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What's Going on at Wexler & Walker? What's Going on at Wexler & Walker?

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What's Going on at Wexler & Walker?

First came news last month that Wexler & Walker president Tim Hannegan and senior vice president Daniella Landau were leaving the firm to hang their own shingle. Then today, the Alley broke the news today that Tom Blank has bolted the firm for the Gephardt Government Affairs. 

There's an old saying in journalism that three is a trend so the Alley called the Wexler COO Jack Howard to ask about the exodus. 

"They all just arrived at the conclusion on their own separate merits. Tim and Daniella decided they wanted to set up their own firm and take an entrepreneurial chance. And Tom decided that his skill set is more suited to the Gephardt Group. It's a good group of people over there," Howard said. 

Blank, who is a former TSA official, joined the firm in 2005 with a focus on bringing in homeland security business. And indeed, between 2006 and 2009 homeland security was one of the firm's top five issues, according to the Center for Responsive Politics. But since 2010, the amount of homeland security business has slipped rather dramatically.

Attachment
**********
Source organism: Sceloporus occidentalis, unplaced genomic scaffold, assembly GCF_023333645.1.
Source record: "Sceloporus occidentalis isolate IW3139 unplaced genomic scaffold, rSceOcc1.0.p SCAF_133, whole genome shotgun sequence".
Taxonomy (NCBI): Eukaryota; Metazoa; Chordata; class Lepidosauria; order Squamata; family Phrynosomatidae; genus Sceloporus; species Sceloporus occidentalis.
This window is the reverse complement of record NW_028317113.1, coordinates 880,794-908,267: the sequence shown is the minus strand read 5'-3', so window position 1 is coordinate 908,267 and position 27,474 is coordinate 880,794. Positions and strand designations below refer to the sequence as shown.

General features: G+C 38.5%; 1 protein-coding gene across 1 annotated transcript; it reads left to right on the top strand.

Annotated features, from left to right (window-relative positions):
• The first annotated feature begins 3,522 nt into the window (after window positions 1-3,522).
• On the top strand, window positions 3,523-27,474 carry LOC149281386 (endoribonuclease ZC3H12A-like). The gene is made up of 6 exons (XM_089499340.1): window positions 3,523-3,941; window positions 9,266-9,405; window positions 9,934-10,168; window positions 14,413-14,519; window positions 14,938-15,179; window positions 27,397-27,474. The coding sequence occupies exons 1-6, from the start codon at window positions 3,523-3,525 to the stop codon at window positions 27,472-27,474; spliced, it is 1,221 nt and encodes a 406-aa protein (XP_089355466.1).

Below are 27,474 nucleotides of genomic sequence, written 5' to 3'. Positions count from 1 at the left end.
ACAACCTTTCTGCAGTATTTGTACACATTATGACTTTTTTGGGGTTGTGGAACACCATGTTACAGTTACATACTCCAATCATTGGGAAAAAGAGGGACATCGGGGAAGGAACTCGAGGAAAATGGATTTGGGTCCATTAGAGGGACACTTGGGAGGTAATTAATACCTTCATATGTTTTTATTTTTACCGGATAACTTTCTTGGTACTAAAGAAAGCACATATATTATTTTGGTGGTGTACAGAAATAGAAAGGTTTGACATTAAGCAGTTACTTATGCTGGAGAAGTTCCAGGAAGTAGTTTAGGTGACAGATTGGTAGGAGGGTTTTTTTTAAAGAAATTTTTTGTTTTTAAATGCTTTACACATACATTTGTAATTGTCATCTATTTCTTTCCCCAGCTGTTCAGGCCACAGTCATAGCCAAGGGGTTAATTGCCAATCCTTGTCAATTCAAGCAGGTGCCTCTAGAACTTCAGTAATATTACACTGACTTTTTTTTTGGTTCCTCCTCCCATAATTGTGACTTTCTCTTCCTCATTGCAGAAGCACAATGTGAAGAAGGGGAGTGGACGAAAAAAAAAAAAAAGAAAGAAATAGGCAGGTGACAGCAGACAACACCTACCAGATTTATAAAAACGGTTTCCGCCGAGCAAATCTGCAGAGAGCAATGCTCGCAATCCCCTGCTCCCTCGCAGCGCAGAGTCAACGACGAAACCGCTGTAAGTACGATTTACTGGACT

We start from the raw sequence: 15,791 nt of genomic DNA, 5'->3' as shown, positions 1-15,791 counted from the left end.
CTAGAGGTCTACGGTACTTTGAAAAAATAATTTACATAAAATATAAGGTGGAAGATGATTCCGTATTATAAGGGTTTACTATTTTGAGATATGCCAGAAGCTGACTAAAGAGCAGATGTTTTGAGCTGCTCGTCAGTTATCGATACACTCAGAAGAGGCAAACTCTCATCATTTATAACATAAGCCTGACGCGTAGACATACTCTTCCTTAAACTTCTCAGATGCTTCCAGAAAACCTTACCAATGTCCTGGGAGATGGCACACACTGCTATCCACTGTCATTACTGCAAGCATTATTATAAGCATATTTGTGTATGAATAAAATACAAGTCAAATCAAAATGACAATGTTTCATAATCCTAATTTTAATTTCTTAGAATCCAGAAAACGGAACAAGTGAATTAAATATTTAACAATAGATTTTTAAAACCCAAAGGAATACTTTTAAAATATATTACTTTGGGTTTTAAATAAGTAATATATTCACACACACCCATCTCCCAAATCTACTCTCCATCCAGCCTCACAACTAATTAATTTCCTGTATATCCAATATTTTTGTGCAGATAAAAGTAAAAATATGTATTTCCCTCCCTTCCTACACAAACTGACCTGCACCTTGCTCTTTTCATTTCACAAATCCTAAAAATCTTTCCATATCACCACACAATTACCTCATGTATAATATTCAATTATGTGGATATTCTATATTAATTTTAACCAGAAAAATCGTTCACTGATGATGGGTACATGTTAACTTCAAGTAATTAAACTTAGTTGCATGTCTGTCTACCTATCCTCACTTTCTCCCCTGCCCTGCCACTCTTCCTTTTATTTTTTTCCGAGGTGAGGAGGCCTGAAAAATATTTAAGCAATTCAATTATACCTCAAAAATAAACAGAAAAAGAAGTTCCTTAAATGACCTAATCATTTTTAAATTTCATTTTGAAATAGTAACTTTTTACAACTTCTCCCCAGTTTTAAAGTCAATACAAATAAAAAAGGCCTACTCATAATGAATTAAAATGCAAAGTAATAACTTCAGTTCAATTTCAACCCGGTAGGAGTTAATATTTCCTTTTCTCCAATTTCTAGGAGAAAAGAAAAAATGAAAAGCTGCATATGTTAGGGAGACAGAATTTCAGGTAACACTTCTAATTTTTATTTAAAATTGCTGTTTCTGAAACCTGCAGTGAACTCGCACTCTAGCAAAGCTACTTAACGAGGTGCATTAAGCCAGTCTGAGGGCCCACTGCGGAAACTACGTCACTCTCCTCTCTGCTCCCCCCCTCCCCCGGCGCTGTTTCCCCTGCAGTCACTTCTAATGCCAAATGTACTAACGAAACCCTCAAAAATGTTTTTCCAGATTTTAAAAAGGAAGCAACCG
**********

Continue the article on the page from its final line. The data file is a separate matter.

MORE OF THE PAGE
"Looking at future growth areas, we decided that we're going to move away from homeland security issues and look toward other areas of potential future growth," Howard said. 

Another possible factor fueling the spate of departures is Wexler's bonus system. Unlike some other firms that hand out annual bonuses at the end of the year, Wexler's go out in March. So it stands to reason that folks eyeing the door would likely wait until they had their cash in hand before walking through it. And, as the firm just came off two of its two best revenue years in its three decade history, it was probably worth the wait. 

"We're looking at it as an opportunity to refresh the brand and bring in some new ideas, new energy and aggressively go after new business," Howard said. 

Losing key staff is never good for a firm, but it happens. It's not until shops start losing money and clients that the alarm bells should start going off. 

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